Let $X:=\left(X_1,... ,X_n\right)\sim N_n(\mu,\Sigma)$, $\mu\in\mathbb{R}^n$, $\Sigma\in\mathbb{R}^{n\times n}$ symmetric and positive semi-definite and $\bar{X}:=\frac{1}{n}\sum_{i=1}^n X_i$ as usual. Is now $Z:=\left(X_1,... ,X_n,\bar{X}\right)$ multivariate normal distributed?

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    $\begingroup$ The question has been answered by Narut, but you should be aware that $Z$ will be degenerate even if $X$ isn't. $\endgroup$ – Andreas Blass May 16 '13 at 21:26

Yes. One possible definition of multivariate normal vector is that every linear combination of its components is (univariate) normally distributed. Since $X$ is multivariate, every linear combination of $(X_1, ..., X_n)$ is normally distributed. But every linear combination of components in $Z$ is also a linear combination of $(X_1, ..., X_n)$ because $\bar{X}$ is linearly dependent on $(X_1, ..., X_n)$. Thus, $Z$ is also multivariate normal.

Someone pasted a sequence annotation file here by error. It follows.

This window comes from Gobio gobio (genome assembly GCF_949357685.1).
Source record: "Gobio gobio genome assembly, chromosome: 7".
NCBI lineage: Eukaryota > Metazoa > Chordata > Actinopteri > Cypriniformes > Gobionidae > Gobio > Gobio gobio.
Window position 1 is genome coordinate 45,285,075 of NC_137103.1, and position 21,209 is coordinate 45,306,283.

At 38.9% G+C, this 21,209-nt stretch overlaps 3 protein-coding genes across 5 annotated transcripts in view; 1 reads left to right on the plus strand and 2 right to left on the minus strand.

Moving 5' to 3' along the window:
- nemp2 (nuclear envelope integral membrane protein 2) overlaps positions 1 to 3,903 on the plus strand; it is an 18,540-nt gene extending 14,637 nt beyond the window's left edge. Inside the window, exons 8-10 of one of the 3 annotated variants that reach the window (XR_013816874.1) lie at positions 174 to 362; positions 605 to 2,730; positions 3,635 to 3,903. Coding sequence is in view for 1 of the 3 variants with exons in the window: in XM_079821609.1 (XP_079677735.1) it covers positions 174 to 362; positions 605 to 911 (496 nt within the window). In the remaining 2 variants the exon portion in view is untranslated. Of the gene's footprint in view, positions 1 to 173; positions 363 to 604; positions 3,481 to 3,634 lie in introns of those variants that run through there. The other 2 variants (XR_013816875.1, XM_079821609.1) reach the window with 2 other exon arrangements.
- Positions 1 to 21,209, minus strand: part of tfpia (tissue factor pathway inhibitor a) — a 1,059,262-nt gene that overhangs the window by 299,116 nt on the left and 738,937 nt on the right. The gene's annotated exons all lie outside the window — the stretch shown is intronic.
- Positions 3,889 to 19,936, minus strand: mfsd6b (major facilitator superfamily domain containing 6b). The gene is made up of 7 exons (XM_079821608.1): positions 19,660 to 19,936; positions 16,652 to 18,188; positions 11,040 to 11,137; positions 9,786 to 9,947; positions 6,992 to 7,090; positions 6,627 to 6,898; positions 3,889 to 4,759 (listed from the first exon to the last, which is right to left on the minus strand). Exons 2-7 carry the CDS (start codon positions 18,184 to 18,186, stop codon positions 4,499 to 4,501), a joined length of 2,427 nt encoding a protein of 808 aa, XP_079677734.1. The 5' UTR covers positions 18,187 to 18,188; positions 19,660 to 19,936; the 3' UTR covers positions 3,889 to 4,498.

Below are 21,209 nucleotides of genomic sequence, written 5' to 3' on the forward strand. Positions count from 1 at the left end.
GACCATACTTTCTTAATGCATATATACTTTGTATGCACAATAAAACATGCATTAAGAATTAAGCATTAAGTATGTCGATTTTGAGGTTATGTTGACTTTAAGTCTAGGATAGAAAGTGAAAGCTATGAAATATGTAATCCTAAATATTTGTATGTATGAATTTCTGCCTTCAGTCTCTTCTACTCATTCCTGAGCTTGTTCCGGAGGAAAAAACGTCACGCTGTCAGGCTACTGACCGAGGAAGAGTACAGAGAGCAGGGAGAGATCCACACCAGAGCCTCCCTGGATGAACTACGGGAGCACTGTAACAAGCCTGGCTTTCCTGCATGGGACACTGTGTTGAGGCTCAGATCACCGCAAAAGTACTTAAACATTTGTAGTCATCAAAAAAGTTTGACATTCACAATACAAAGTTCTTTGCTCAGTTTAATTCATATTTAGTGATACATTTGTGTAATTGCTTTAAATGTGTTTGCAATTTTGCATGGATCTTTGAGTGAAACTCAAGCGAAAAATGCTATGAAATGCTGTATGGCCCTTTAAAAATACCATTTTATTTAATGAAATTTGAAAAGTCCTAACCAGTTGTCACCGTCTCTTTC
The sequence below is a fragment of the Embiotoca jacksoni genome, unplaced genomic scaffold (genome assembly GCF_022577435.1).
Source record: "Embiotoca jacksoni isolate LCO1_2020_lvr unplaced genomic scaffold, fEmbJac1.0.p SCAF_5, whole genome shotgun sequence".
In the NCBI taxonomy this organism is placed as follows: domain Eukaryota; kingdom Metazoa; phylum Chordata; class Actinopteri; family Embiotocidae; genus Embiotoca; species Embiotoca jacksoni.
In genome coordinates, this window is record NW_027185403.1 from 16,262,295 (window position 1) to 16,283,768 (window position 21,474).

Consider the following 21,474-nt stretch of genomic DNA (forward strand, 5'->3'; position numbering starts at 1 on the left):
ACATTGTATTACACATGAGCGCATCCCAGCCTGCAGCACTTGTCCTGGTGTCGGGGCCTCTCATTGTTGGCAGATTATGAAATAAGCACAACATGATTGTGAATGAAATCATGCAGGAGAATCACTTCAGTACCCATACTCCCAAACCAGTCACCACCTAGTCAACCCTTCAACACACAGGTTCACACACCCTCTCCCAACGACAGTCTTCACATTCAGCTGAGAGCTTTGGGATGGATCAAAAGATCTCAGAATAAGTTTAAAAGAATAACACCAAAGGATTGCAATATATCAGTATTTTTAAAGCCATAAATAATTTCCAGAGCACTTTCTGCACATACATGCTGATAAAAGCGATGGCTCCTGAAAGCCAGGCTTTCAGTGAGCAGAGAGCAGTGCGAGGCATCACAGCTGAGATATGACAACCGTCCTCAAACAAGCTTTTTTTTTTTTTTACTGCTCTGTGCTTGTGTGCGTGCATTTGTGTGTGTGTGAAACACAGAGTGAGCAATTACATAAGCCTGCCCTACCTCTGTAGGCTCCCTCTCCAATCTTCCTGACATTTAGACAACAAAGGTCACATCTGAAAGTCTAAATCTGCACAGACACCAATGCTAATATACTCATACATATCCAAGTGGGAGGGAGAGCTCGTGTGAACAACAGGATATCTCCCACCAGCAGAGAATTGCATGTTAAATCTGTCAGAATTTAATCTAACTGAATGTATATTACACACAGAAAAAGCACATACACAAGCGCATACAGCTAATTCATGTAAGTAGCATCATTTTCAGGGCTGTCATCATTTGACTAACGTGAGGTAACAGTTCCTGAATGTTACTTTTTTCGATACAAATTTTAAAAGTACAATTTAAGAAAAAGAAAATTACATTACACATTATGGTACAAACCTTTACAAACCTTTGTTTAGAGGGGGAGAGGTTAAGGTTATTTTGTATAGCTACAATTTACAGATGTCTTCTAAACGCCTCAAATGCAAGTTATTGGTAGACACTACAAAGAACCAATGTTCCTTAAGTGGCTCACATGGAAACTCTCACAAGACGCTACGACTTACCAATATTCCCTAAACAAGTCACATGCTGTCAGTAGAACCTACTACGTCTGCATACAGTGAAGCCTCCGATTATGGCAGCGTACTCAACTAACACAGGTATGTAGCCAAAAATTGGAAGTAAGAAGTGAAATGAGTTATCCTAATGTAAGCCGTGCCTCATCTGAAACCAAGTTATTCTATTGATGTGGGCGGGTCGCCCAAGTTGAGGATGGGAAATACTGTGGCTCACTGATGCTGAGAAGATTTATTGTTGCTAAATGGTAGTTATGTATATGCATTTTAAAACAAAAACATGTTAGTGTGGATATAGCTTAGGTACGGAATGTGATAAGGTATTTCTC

(There are a few definitions of multivariate normal. They're equivalent: http://en.wikipedia.org/wiki/Multivariate_normal_distribution )


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